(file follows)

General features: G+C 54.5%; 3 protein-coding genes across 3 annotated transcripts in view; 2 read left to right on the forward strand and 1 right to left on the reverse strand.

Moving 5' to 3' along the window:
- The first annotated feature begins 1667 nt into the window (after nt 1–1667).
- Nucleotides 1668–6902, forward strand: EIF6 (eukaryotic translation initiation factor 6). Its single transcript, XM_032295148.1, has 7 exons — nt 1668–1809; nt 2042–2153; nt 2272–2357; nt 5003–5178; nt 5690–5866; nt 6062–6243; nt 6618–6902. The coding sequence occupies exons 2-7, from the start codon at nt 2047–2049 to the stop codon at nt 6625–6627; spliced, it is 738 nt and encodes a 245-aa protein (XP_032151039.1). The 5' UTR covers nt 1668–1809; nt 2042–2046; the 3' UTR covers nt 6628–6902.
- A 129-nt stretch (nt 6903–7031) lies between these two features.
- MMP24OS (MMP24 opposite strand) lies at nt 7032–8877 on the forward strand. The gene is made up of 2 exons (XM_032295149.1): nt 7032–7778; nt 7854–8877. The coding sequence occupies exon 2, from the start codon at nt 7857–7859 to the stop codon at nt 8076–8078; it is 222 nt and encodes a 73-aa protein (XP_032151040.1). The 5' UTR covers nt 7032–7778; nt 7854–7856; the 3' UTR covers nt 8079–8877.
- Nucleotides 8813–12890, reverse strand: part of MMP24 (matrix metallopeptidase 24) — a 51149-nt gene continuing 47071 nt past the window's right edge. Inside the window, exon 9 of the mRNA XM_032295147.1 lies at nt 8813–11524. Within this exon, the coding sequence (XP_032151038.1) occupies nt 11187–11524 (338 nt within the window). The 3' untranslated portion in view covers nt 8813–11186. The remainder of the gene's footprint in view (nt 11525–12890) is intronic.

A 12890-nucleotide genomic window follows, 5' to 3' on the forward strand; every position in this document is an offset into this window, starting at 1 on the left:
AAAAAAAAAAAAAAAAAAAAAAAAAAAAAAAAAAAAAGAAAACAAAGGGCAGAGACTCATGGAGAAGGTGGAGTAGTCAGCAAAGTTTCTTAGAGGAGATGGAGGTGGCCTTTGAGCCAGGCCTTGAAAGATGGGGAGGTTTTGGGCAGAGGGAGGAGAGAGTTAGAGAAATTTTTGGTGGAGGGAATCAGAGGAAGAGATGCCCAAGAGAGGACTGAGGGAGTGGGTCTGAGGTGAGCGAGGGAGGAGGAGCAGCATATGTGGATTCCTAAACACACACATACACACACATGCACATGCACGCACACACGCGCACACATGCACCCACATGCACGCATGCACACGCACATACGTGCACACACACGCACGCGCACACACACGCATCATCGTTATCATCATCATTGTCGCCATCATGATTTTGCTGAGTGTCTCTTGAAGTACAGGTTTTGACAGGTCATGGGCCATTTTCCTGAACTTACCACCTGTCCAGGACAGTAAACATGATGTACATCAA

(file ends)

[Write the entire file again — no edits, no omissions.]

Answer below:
General features: G+C 54.5%; 3 protein-coding genes across 3 annotated transcripts in view; 2 read left to right on the forward strand and 1 right to left on the reverse strand.

Moving 5' to 3' along the window:
- The first annotated feature begins 1667 nt into the window (after nt 1–1667).
- Nucleotides 1668–6902, forward strand: EIF6 (eukaryotic translation initiation factor 6). Its single transcript, XM_032295148.1, has 7 exons — nt 1668–1809; nt 2042–2153; nt 2272–2357; nt 5003–5178; nt 5690–5866; nt 6062–6243; nt 6618–6902. The coding sequence occupies exons 2-7, from the start codon at nt 2047–2049 to the stop codon at nt 6625–6627; spliced, it is 738 nt and encodes a 245-aa protein (XP_032151039.1). The 5' UTR covers nt 1668–1809; nt 2042–2046; the 3' UTR covers nt 6628–6902.
- A 129-nt stretch (nt 6903–7031) lies between these two features.
- MMP24OS (MMP24 opposite strand) lies at nt 7032–8877 on the forward strand. The gene is made up of 2 exons (XM_032295149.1): nt 7032–7778; nt 7854–8877. The coding sequence occupies exon 2, from the start codon at nt 7857–7859 to the stop codon at nt 8076–8078; it is 222 nt and encodes a 73-aa protein (XP_032151040.1). The 5' UTR covers nt 7032–7778; nt 7854–7856; the 3' UTR covers nt 8079–8877.
- Nucleotides 8813–12890, reverse strand: part of MMP24 (matrix metallopeptidase 24) — a 51149-nt gene continuing 47071 nt past the window's right edge. Inside the window, exon 9 of the mRNA XM_032295147.1 lies at nt 8813–11524. Within this exon, the coding sequence (XP_032151038.1) occupies nt 11187–11524 (338 nt within the window). The 3' untranslated portion in view covers nt 8813–11186. The remainder of the gene's footprint in view (nt 11525–12890) is intronic.

A 12890-nucleotide genomic window follows, 5' to 3' on the forward strand; every position in this document is an offset into this window, starting at 1 on the left:
AAAAAAAAAAAAAAAAAAAAAAAAAAAAAAAAAAAAAGAAAACAAAGGGCAGAGACTCATGGAGAAGGTGGAGTAGTCAGCAAAGTTTCTTAGAGGAGATGGAGGTGGCCTTTGAGCCAGGCCTTGAAAGATGGGGAGGTTTTGGGCAGAGGGAGGAGAGAGTTAGAGAAATTTTTGGTGGAGGGAATCAGAGGAAGAGATGCCCAAGAGAGGACTGAGGGAGTGGGTCTGAGGTGAGCGAGGGAGGAGGAGCAGCATATGTGGATTCCTAAACACACACATACACACACATGCACATGCACGCACACACGCGCACACATGCACCCACATGCACGCATGCACACGCACATACGTGCACACACACGCACGCGCACACACACGCATCATCGTTATCATCATCATTGTCGCCATCATGATTTTGCTGAGTGTCTCTTGAAGTACAGGTTTTGACAGGTCATGGGCCATTTTCCTGAACTTACCACCTGTCCAGGACAGTAAACATGATGTACATCAA